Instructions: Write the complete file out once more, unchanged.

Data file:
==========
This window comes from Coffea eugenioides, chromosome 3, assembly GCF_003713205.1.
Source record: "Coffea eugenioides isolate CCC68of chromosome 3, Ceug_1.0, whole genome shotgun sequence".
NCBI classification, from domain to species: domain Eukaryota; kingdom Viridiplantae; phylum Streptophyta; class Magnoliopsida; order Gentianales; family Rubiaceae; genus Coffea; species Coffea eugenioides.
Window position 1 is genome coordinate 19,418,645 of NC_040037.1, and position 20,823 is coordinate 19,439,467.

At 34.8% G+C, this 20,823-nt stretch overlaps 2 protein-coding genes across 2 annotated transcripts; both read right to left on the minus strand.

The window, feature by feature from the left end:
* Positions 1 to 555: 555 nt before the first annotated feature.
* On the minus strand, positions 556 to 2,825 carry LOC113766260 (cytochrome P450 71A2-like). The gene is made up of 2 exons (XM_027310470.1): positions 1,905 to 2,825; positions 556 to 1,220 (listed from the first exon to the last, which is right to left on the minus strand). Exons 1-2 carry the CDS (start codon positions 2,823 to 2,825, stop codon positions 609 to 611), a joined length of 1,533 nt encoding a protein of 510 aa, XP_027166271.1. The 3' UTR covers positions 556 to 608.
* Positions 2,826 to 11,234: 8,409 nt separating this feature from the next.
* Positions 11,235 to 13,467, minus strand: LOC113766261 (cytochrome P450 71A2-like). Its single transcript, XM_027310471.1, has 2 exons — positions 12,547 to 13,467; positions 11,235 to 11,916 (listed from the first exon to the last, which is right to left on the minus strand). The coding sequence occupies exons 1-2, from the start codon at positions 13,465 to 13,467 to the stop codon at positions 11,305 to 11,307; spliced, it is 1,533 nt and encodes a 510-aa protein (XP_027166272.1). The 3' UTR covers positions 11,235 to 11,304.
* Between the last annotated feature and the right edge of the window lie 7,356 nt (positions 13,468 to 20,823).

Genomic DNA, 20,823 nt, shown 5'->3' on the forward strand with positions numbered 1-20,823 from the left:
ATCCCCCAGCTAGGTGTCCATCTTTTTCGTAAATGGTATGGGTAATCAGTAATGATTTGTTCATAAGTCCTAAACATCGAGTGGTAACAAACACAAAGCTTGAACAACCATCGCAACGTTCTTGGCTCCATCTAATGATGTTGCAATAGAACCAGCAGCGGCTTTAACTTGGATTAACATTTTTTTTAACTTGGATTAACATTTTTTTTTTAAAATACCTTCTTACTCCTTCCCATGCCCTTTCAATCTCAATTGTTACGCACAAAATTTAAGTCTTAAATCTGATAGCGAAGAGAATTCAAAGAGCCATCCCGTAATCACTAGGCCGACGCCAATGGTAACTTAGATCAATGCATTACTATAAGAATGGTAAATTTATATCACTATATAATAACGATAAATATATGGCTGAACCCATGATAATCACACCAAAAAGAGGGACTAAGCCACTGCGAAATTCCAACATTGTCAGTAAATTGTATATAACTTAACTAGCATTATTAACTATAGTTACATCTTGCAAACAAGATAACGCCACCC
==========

This window comes from Coffea eugenioides, chromosome 3, assembly GCF_003713205.1.
Source record: "Coffea eugenioides isolate CCC68of chromosome 3, Ceug_1.0, whole genome shotgun sequence".
NCBI classification, from domain to species: domain Eukaryota; kingdom Viridiplantae; phylum Streptophyta; class Magnoliopsida; order Gentianales; family Rubiaceae; genus Coffea; species Coffea eugenioides.
Window position 1 is genome coordinate 19,418,645 of NC_040037.1, and position 20,823 is coordinate 19,439,467.

At 34.8% G+C, this 20,823-nt stretch overlaps 2 protein-coding genes across 2 annotated transcripts; both read right to left on the minus strand.

The window, feature by feature from the left end:
* Positions 1 to 555: 555 nt before the first annotated feature.
* On the minus strand, positions 556 to 2,825 carry LOC113766260 (cytochrome P450 71A2-like). The gene is made up of 2 exons (XM_027310470.1): positions 1,905 to 2,825; positions 556 to 1,220 (listed from the first exon to the last, which is right to left on the minus strand). Exons 1-2 carry the CDS (start codon positions 2,823 to 2,825, stop codon positions 609 to 611), a joined length of 1,533 nt encoding a protein of 510 aa, XP_027166271.1. The 3' UTR covers positions 556 to 608.
* Positions 2,826 to 11,234: 8,409 nt separating this feature from the next.
* Positions 11,235 to 13,467, minus strand: LOC113766261 (cytochrome P450 71A2-like). Its single transcript, XM_027310471.1, has 2 exons — positions 12,547 to 13,467; positions 11,235 to 11,916 (listed from the first exon to the last, which is right to left on the minus strand). The coding sequence occupies exons 1-2, from the start codon at positions 13,465 to 13,467 to the stop codon at positions 11,305 to 11,307; spliced, it is 1,533 nt and encodes a 510-aa protein (XP_027166272.1). The 3' UTR covers positions 11,235 to 11,304.
* Between the last annotated feature and the right edge of the window lie 7,356 nt (positions 13,468 to 20,823).

Genomic DNA, 20,823 nt, shown 5'->3' on the forward strand with positions numbered 1-20,823 from the left:
ATCCCCCAGCTAGGTGTCCATCTTTTTCGTAAATGGTATGGGTAATCAGTAATGATTTGTTCATAAGTCCTAAACATCGAGTGGTAACAAACACAAAGCTTGAACAACCATCGCAACGTTCTTGGCTCCATCTAATGATGTTGCAATAGAACCAGCAGCGGCTTTAACTTGGATTAACATTTTTTTTAACTTGGATTAACATTTTTTTTTTAAAATACCTTCTTACTCCTTCCCATGCCCTTTCAATCTCAATTGTTACGCACAAAATTTAAGTCTTAAATCTGATAGCGAAGAGAATTCAAAGAGCCATCCCGTAATCACTAGGCCGACGCCAATGGTAACTTAGATCAATGCATTACTATAAGAATGGTAAATTTATATCACTATATAATAACGATAAATATATGGCTGAACCCATGATAATCACACCAAAAAGAGGGACTAAGCCACTGCGAAATTCCAACATTGTCAGTAAATTGTATATAACTTAACTAGCATTATTAACTATAGTTACATCTTGCAAACAAGATAACGCCACCC